If you have an irrepressible desire to slap Tom Cruise in the face every time you see that toothy grin, simply avoid his movies. And if you keep waking up with a raging hangover, a strange person in your bed and no recollection of how either state of affairs came to be, stick to soft drinks.
My problem is that I keep visiting Mail Online, the website of Britain's venerable 'heartbeat of Middle England', the Daily Mail. Being an inveterate media rubbernecker, and despite the obvious health risks associated with elevated blood pressure, I can’t help being drawn to the road-strewn offal of the grotesque car crash that is the site.
Like its newspaper parent, the Mail Online is a mix of livid stories about the clearly and overtly Marxist-Leninist BBC, East European immigrants (legal and illegal), Kardashians, weight gains of the famous and a decidedly creepy fascination with LeAnne Rimes.
Her death left the Mail in a state of untogetherness, seemingly not knowing which angle to spew forth on the most, in a state that was somewhere between the extreme outpourings of grief you see in parts of the developing world and a child going mad on sugary drinks too early during a house party. You just know there will be a crash sooner or later.
I won’t pretend I ever admired Thatcher as a politician, or respected her politics, but I offer genuine condolence to her family: a son and daughter have lost a mother, grandchildren have lost a loving grandmother. She was, though, just a politician. A successful one, but a politician nonetheless. And certainly not the deity some media outlets - including the Mail - have contrived to position her as.
As a child growing up in the 1970s, Britain was a grey, strike-paralysed morass, with that decade culminating in the so-called 'Winter of Discontent'. However, I hardly had an opinion on who should lead the country into the 1980s. For a start, I was only 11 when Margaret Thatcher moved into 10 Downing Street on May 4, 1979, and was more concerned with the paint authenticity of my latest Airfix project than matters of such national weight.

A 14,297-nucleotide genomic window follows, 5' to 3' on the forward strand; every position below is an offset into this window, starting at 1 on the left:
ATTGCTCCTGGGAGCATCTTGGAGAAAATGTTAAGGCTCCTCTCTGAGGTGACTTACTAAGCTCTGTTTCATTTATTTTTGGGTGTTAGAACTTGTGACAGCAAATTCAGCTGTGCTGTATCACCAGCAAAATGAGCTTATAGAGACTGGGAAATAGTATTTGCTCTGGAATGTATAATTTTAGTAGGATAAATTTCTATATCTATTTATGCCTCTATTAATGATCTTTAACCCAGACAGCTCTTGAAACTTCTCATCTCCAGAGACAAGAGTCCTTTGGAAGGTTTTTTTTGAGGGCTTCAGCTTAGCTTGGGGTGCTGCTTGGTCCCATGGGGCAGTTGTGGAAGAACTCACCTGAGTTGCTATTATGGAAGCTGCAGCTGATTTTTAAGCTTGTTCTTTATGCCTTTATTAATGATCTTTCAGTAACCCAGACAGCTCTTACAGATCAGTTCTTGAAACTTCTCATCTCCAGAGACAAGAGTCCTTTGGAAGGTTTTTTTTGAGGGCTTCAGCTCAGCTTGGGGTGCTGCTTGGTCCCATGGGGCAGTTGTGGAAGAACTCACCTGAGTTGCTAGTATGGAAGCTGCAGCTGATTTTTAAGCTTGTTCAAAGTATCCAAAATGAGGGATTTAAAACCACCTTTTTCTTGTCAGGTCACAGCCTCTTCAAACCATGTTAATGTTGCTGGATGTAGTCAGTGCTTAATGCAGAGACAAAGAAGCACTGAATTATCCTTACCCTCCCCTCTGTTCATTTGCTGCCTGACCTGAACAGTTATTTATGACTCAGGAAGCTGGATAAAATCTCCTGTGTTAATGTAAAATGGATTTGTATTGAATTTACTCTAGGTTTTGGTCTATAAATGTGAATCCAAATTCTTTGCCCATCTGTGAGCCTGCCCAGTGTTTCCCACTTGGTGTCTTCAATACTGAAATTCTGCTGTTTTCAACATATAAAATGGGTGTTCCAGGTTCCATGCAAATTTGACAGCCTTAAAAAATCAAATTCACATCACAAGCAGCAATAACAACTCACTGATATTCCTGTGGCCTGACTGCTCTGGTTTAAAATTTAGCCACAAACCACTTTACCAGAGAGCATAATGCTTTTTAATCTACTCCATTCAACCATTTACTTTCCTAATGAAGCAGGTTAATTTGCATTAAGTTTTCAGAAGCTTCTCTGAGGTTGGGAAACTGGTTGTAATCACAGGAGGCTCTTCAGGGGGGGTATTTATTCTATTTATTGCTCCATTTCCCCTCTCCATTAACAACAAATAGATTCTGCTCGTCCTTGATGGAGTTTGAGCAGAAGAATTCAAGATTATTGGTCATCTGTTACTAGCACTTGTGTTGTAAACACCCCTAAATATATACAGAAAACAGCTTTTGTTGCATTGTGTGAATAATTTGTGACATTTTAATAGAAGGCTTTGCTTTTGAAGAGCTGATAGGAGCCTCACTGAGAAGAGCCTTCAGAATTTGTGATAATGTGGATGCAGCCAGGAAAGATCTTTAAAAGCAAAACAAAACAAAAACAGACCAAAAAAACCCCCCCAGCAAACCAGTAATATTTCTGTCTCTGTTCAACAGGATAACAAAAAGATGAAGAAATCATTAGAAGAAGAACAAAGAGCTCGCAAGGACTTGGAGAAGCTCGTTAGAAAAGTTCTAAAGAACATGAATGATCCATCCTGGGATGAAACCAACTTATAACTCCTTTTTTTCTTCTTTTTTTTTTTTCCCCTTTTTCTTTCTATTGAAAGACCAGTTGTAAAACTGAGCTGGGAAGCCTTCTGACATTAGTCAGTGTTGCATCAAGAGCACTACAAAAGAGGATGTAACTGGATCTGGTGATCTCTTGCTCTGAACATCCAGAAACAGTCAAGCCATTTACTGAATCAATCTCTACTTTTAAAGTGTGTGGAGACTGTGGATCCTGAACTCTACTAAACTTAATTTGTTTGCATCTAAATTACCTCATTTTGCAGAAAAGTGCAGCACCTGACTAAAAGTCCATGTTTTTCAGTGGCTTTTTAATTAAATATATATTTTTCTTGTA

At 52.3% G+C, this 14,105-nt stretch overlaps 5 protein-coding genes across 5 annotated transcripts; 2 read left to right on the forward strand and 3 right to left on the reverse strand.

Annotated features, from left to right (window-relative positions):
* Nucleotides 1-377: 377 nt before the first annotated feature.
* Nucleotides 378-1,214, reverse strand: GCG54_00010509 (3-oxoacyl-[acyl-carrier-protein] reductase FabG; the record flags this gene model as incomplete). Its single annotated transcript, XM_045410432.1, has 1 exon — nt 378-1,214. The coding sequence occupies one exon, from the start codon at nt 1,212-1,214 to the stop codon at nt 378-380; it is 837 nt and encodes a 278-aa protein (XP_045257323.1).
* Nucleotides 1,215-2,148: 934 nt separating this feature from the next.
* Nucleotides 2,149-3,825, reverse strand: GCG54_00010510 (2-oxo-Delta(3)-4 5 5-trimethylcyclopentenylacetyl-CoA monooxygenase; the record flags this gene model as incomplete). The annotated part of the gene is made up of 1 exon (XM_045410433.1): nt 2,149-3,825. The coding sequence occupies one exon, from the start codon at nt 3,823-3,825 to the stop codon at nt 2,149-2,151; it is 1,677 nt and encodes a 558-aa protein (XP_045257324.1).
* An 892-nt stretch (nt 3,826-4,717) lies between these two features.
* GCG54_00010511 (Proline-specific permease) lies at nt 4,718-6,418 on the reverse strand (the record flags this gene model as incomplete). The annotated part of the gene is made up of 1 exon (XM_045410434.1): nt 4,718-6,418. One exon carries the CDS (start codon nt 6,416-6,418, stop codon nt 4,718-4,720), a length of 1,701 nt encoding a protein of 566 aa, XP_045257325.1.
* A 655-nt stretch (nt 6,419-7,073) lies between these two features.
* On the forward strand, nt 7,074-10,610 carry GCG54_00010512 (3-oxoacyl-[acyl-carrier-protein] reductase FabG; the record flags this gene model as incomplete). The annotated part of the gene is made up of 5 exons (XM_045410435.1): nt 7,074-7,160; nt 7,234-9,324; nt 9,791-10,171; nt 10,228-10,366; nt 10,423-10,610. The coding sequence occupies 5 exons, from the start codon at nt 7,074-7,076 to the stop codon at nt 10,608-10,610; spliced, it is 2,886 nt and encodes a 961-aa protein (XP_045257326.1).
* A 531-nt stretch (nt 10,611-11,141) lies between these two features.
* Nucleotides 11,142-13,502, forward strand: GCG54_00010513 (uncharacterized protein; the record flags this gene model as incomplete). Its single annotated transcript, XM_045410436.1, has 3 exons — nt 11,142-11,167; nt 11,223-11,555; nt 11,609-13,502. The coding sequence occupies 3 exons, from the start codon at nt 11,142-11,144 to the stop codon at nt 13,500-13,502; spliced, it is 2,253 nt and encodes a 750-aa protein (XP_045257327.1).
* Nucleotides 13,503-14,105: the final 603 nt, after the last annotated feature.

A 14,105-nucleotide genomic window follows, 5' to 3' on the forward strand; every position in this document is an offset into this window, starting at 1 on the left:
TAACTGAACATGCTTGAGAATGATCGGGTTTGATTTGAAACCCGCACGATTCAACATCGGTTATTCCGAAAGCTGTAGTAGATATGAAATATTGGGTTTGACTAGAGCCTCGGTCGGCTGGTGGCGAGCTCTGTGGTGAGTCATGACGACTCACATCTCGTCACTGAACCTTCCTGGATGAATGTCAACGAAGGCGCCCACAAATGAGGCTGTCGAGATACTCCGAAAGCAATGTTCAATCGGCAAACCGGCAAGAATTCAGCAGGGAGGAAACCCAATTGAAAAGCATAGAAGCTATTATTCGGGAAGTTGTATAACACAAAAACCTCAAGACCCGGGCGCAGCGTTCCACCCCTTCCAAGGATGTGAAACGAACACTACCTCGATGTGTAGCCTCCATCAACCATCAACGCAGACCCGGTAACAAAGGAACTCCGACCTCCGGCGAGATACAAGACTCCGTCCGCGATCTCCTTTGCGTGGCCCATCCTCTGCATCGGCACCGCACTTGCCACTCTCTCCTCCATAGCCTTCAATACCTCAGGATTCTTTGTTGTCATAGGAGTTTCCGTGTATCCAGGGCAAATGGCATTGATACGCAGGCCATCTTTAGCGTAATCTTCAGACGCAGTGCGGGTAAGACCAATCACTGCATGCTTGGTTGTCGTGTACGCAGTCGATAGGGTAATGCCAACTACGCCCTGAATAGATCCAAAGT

But I do remember vividly her arrival speech, borrowed from St Francis of Assisi: "Where there is discord, may we bring harmony. Where there is error, may we bring truth. Where there is doubt, may we bring faith. And where there is despair, may we bring hope.”
Within two years, Brixton, Toxteth, Bristol and other cities were ablaze in the worst and bloodiest urban rioting in British history. I don’t even remember what sparked the tinder, but I do know that it was ugly and The Specials’ Ghost Town came out of it. By the time Argentinian forces invaded the Falkland Islands in April 1982, Britain - to the 14-year-old me - seemed to be in as big a mess as it had been at the beginning of 1979.
Thatcher, however, seemed to come out of the Falklands episode stronger and more despotic than ever, propped up by her intransigent dogmatism and a sheer unwillingness to view the downtrodden as anything other than people who should just pull themselves up by the bootstraps. Ironic, considering she'd just gone up against a failing junta in the South Atlantic. Even more so that she would befriend and admire another South American dictator, Augusto Pinochet, responsible for the deaths of 3,000 Chileans and the torture of almost 30,000 more.
From the Falklands we had her battle with the unions, the miner's strike in particular, all waged more in principle than intended outcome. Yes, unions had been crippling British economic development for years, but was the permanent blighting of entire communities really the best outcome?
|Picture © The Times|
I could go on, but I won't. I'd rather do something else than dwell too much on her legacy. People are entitled to their opinions, and so am I. Let's agree to disagree.
To return to this week's events, though, I am still disturbed by the press coverage and the slavish canonisation that the British media, and those in many other countries, have been exercising this week. The Mail's seizures, plus the blanket resurgence of that bouffant helmet of blonde hair, and those eyes so brilliantly caricatured by Spitting Image as piercing red lasers, have only brought back memories of a period of British history that has rendered my opinion of politics and politicians scarred forever.
It is not about left or right. It's about a legacy that, when held under scrutiny, did anything but bring harmony, truth, faith and hope.